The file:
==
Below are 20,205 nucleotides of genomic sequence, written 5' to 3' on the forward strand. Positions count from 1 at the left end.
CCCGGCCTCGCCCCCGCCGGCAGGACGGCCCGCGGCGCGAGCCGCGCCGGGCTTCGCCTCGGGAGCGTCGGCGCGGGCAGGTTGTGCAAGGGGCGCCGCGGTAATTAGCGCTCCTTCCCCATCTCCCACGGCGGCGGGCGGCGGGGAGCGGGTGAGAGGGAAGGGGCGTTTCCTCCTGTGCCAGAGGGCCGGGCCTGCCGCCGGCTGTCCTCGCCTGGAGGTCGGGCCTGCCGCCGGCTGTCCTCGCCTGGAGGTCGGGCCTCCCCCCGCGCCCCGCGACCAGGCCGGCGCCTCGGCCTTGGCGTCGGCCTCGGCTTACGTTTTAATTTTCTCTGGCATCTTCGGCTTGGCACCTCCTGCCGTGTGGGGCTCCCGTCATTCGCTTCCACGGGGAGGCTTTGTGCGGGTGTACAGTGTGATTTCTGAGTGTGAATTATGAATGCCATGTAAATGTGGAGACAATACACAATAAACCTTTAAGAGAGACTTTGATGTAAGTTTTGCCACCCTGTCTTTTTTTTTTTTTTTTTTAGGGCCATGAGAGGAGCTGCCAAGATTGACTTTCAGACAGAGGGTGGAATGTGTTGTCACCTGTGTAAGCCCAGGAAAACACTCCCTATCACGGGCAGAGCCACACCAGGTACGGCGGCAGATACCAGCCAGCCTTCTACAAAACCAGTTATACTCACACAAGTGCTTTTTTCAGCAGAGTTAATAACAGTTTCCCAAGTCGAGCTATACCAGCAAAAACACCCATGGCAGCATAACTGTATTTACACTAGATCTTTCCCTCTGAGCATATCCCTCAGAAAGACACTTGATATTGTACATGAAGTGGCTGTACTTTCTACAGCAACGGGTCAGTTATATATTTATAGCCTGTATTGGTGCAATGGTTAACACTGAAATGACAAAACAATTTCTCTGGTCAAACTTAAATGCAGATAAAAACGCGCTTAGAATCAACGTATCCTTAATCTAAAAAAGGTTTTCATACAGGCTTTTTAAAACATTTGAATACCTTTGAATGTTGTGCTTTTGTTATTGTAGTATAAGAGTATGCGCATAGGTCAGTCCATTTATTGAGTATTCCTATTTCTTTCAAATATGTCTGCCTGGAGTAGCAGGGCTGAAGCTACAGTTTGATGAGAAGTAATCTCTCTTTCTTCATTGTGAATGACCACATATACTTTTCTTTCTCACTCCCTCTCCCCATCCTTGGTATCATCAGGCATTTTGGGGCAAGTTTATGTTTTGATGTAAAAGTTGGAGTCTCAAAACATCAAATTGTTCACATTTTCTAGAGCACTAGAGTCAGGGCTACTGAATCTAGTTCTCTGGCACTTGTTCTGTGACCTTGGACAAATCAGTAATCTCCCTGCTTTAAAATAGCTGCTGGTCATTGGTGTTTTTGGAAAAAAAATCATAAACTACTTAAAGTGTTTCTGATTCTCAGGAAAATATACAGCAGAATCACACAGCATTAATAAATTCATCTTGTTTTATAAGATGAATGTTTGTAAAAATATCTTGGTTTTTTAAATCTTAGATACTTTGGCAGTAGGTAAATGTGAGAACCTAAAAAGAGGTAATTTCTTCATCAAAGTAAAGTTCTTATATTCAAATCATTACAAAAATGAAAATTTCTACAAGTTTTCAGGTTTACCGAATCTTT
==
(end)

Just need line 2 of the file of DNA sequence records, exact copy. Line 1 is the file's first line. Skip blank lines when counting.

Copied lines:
CCCGGCCTCGCCCCCGCCGGCAGGACGGCCCGCGGCGCGAGCCGCGCCGGGCTTCGCCTCGGGAGCGTCGGCGCGGGCAGGTTGTGCAAGGGGCGCCGCGGTAATTAGCGCTCCTTCCCCATCTCCCACGGCGGCGGGCGGCGGGGAGCGGGTGAGAGGGAAGGGGCGTTTCCTCCTGTGCCAGAGGGCCGGGCCTGCCGCCGGCTGTCCTCGCCTGGAGGTCGGGCCTGCCGCCGGCTGTCCTCGCCTGGAGGTCGGGCCTCCCCCCGCGCCCCGCGACCAGGCCGGCGCCTCGGCCTTGGCGTCGGCCTCGGCTTACGTTTTAATTTTCTCTGGCATCTTCGGCTTGGCACCTCCTGCCGTGTGGGGCTCCCGTCATTCGCTTCCACGGGGAGGCTTTGTGCGGGTGTACAGTGTGATTTCTGAGTGTGAATTATGAATGCCATGTAAATGTGGAGACAATACACAATAAACCTTTAAGAGAGACTTTGATGTAAGTTTTGCCACCCTGTCTTTTTTTTTTTTTTTTTTAGGGCCATGAGAGGAGCTGCCAAGATTGACTTTCAGACAGAGGGTGGAATGTGTTGTCACCTGTGTAAGCCCAGGAAAACACTCCCTATCACGGGCAGAGCCACACCAGGTACGGCGGCAGATACCAGCCAGCCTTCTACAAAACCAGTTATACTCACACAAGTGCTTTTTTCAGCAGAGTTAATAACAGTTTCCCAAGTCGAGCTATACCAGCAAAAACACCCATGGCAGCATAACTGTATTTACACTAGATCTTTCCCTCTGAGCATATCCCTCAGAAAGACACTTGATATTGTACATGAAGTGGCTGTACTTTCTACAGCAACGGGTCAGTTATATATTTATAGCCTGTATTGGTGCAATGGTTAACACTGAAATGACAAAACAATTTCTCTGGTCAAACTTAAATGCAGATAAAAACGCGCTTAGAATCAACGTATCCTTAATCTAAAAAAGGTTTTCATACAGGCTTTTTAAAACATTTGAATACCTTTGAATGTTGTGCTTTTGTTATTGTAGTATAAGAGTATGCGCATAGGTCAGTCCATTTATTGAGTATTCCTATTTCTTTCAAATATGTCTGCCTGGAGTAGCAGGGCTGAAGCTACAGTTTGATGAGAAGTAATCTCTCTTTCTTCATTGTGAATGACCACATATACTTTTCTTTCTCACTCCCTCTCCCCATCCTTGGTATCATCAGGCATTTTGGGGCAAGTTTATGTTTTGATGTAAAAGTTGGAGTCTCAAAACATCAAATTGTTCACATTTTCTAGAGCACTAGAGTCAGGGCTACTGAATCTAGTTCTCTGGCACTTGTTCTGTGACCTTGGACAAATCAGTAATCTCCCTGCTTTAAAATAGCTGCTGGTCATTGGTGTTTTTGGAAAAAAAATCATAAACTACTTAAAGTGTTTCTGATTCTCAGGAAAATATACAGCAGAATCACACAGCATTAATAAATTCATCTTGTTTTATAAGATGAATGTTTGTAAAAATATCTTGGTTTTTTAAATCTTAGATACTTTGGCAGTAGGTAAATGTGAGAACCTAAAAAGAGGTAATTTCTTCATCAAAGTAAAGTTCTTATATTCAAATCATTACAAAAATGAAAATTTCTACAAGTTTTCAGGTTTACCGAATCTTT